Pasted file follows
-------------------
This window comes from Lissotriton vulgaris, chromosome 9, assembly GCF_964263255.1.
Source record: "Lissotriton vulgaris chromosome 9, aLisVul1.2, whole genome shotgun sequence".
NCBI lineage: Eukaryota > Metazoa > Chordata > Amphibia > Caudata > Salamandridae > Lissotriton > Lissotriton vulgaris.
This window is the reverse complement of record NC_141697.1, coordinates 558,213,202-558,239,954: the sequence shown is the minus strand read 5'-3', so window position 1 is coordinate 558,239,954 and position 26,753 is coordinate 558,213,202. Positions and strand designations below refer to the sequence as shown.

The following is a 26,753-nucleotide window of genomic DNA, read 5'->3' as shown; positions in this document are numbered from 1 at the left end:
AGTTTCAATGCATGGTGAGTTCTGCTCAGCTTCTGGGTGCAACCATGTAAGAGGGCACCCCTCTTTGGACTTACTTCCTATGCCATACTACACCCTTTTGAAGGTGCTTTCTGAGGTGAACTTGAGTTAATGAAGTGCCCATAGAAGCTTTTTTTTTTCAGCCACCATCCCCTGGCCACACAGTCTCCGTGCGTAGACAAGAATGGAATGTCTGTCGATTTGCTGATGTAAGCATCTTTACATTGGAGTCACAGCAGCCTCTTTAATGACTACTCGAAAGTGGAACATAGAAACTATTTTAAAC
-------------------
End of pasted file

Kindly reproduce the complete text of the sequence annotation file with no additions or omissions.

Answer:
This window comes from Lissotriton vulgaris, chromosome 9, assembly GCF_964263255.1.
Source record: "Lissotriton vulgaris chromosome 9, aLisVul1.2, whole genome shotgun sequence".
NCBI lineage: Eukaryota > Metazoa > Chordata > Amphibia > Caudata > Salamandridae > Lissotriton > Lissotriton vulgaris.
This window is the reverse complement of record NC_141697.1, coordinates 558,213,202-558,239,954: the sequence shown is the minus strand read 5'-3', so window position 1 is coordinate 558,239,954 and position 26,753 is coordinate 558,213,202. Positions and strand designations below refer to the sequence as shown.

The following is a 26,753-nucleotide window of genomic DNA, read 5'->3' as shown; positions in this document are numbered from 1 at the left end:
AGTTTCAATGCATGGTGAGTTCTGCTCAGCTTCTGGGTGCAACCATGTAAGAGGGCACCCCTCTTTGGACTTACTTCCTATGCCATACTACACCCTTTTGAAGGTGCTTTCTGAGGTGAACTTGAGTTAATGAAGTGCCCATAGAAGCTTTTTTTTTTCAGCCACCATCCCCTGGCCACACAGTCTCCGTGCGTAGACAAGAATGGAATGTCTGTCGATTTGCTGATGTAAGCATCTTTACATTGGAGTCACAGCAGCCTCTTTAATGACTACTCGAAAGTGGAACATAGAAACTATTTTAAAC